For my friend Brie and I, this was our first clubbing experience.  After getting looked up and down by the bouncer to see if I was dressed properly I descended down a spiral staircase with glowing white treads.  The staircase wrapped around what seemed to be hanging diamonds, or maybe they were raining down - I'm not quite sure.  I stepped off the bottom step and there was blue light glowing all around me.  I remember the colors white, blue, and black but it seemed all of my sensing strength was taken up by the deafening music that was playing and the constant strobe light that flashed to the beat of the music.  A couple of my friends walked up to the bar while Brie and I explored the rest of the premises.  I couldn't help but notice that the boy and girl bartender standing at the pristine white bar were perfect for the club.  They were snapshots of the fashion moment, just as the interior design of nightclubs is also supposed to be.  The barista was a beautiful dirty blonde with a subtle black outfit and perfectly complicated hair.  And the bartender was wearing a V-neck black shirt and had just the right amount of tattoos.  His hair was the, again I'm going to use the word PERFECT length, which made each of his silver earrings subtle but eye-catching.  I really wasn't sure how he pulled off the haircut-tattoo-earring-muscular-polished-sophisticated combo but ladies and gentleman: it's possible. 

Brie and I walked across the shiny black floor that wasn't quite full of people yet, walked outside the back doors, and found that the beach was right there.  The boardwalk was very populated with people speaking a combination of Spanish and French.  We walked back into the flashing and glowing blue and found our three friends in a small circle dancing.  We joined in the fun and learned each girl's style of dance.  The club quickly got more and more packed (because we were there…) and shimmying and doing zumba moves with Brie became more and more fun.  I didn't drink but I didn't need to.  I very possibly spent three straight hours dancing. And the feeling from laughing, shouting, and moving to the beat (sometimes) was better than anything any drink could have given me.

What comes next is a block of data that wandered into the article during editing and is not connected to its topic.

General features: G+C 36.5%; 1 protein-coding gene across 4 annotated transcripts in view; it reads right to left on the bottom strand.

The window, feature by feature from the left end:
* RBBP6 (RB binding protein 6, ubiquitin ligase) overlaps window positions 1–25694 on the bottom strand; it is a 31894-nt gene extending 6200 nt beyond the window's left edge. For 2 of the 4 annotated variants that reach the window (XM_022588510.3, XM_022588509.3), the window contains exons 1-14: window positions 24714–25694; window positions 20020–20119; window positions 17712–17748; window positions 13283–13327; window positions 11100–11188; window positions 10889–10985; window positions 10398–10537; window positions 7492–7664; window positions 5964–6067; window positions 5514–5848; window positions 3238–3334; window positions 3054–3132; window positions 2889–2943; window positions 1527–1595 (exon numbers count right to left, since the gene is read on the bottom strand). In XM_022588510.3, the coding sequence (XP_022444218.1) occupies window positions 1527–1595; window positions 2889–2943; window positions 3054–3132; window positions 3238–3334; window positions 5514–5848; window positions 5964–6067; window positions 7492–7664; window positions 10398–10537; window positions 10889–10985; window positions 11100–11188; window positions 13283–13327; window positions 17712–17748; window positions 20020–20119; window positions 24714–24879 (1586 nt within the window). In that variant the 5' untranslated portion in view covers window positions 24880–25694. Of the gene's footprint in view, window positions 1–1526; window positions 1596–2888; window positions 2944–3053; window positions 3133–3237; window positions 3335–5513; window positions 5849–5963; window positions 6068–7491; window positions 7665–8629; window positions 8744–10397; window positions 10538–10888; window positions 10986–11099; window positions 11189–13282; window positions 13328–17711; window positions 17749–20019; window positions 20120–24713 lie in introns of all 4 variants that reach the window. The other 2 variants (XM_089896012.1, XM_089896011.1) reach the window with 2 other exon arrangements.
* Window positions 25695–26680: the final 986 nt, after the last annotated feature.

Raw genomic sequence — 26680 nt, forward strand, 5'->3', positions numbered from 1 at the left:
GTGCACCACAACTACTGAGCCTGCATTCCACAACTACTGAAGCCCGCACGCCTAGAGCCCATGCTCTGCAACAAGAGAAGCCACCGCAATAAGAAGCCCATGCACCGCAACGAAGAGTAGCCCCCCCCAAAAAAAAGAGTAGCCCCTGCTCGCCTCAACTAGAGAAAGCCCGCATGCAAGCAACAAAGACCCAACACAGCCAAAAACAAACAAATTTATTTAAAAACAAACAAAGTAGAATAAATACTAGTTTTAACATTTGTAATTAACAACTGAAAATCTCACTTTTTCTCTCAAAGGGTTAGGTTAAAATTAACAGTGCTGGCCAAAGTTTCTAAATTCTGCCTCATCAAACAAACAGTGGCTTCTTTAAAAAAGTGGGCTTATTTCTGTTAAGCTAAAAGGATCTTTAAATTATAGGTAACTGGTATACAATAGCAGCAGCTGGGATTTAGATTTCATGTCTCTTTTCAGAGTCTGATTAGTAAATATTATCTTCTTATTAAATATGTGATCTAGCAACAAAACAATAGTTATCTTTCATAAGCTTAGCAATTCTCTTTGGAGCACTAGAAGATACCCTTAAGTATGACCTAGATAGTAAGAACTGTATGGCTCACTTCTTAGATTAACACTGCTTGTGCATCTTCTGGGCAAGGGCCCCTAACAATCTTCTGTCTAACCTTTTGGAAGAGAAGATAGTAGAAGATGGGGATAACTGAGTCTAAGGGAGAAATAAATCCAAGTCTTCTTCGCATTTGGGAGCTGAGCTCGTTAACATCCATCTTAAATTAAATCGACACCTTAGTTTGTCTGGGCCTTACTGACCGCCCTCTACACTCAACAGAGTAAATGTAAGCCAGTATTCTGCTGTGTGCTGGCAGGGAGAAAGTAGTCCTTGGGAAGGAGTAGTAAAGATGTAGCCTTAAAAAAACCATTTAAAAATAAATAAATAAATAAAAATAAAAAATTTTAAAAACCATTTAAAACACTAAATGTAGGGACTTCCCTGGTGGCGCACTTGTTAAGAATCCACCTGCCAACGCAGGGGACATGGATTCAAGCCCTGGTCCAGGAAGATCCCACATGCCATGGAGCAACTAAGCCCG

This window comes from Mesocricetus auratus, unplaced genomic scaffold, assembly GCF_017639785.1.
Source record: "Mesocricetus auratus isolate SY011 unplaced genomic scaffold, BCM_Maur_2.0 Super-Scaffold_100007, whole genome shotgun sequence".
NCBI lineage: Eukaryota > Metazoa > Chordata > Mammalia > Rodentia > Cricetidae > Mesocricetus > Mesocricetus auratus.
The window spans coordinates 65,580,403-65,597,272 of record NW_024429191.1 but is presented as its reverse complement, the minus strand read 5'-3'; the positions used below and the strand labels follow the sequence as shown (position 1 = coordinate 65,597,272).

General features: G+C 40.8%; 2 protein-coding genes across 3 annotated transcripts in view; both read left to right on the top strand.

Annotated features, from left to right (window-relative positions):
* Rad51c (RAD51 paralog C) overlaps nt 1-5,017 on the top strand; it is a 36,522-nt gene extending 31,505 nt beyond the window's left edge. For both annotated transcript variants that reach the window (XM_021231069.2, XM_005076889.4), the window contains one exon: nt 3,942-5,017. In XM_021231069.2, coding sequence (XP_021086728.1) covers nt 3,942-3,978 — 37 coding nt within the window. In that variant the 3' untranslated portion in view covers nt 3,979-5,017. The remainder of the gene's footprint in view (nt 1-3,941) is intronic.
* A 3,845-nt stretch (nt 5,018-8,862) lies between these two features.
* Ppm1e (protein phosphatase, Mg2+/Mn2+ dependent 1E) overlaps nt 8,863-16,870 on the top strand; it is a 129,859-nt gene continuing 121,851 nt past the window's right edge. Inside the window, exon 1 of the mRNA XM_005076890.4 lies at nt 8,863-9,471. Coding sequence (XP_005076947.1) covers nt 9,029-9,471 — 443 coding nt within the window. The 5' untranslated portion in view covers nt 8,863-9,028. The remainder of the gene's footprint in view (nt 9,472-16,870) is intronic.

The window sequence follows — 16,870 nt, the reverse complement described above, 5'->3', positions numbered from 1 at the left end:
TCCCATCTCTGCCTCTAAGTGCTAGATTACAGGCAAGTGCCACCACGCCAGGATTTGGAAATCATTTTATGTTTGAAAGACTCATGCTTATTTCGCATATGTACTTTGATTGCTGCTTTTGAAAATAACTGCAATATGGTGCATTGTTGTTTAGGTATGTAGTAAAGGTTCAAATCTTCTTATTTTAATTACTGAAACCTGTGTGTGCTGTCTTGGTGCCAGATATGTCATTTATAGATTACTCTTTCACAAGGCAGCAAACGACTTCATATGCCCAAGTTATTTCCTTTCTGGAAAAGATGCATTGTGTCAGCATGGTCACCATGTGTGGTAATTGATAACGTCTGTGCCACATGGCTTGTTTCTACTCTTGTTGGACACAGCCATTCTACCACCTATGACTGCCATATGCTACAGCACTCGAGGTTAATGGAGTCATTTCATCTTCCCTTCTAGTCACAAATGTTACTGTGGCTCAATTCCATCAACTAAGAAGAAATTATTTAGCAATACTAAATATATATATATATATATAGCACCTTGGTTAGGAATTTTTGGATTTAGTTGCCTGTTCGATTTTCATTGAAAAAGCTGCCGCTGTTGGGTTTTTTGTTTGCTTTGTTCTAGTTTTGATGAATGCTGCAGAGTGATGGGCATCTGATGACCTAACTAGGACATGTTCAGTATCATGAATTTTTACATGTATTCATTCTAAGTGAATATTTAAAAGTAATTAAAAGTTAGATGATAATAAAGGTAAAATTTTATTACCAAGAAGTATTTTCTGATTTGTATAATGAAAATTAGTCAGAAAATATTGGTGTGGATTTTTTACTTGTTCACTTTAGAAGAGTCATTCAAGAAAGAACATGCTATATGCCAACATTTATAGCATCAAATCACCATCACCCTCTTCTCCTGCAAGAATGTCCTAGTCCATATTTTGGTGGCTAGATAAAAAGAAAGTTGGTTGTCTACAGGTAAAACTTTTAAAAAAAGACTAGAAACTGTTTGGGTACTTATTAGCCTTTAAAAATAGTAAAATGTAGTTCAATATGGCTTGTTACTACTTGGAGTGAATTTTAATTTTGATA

The strobe light "in da club" as one song puts it, made the night feel like a series of pictures flashing to the beat of each loud, heart thumping song.  Of course, the moment came, when one girl from our group needed to use the restroom and so of course another girl must accompany her (that girl was me).  The interior design of the bathrooms (which I always love to observe in any place I go) was outstanding for a nightclub.  The bathrooms were far away from the dance floor, which meant the music was at a normally loud volume.  We walked down a hallway and followed the stick figure with the dress.  The bathrooms were really dark: the most flattering light.  The best setting I can think of to help with visualizing these bathrooms is laser tag (Jim?).  It was like my friend and I were walking through a futuristic, flattering maze.  The stalls were made up of 12' high shiny black rectangles with silver handles and they were laid out very maze-like along with the sinks and mirrors.  I didn't need to use the restroom, and was also scared I might get hit with a laser if I turned another corner and so I looked in the mirror to see what the shady Indian man on the dance floor was talking about when he said I looked beautiful tonight.  I heard Katy Perry's "Firework" come on out on the dance floor and thought about how this night, I did in fact feel like a firework.  I was exhausted from traveling and Paris last week yet so energized from dancing.  I had no idea what time at night it was but I knew fireworks exploded at night.  I walked back onto the dance floor and for a little bit longer, sprinkled my fiery energy all over the room.




Hello everyone!  Sorry I haven't posted a blog in a couple days, I was on an excursion to Barcelona!  But look forward to a blog about Barcelona today!


Le Petit Prince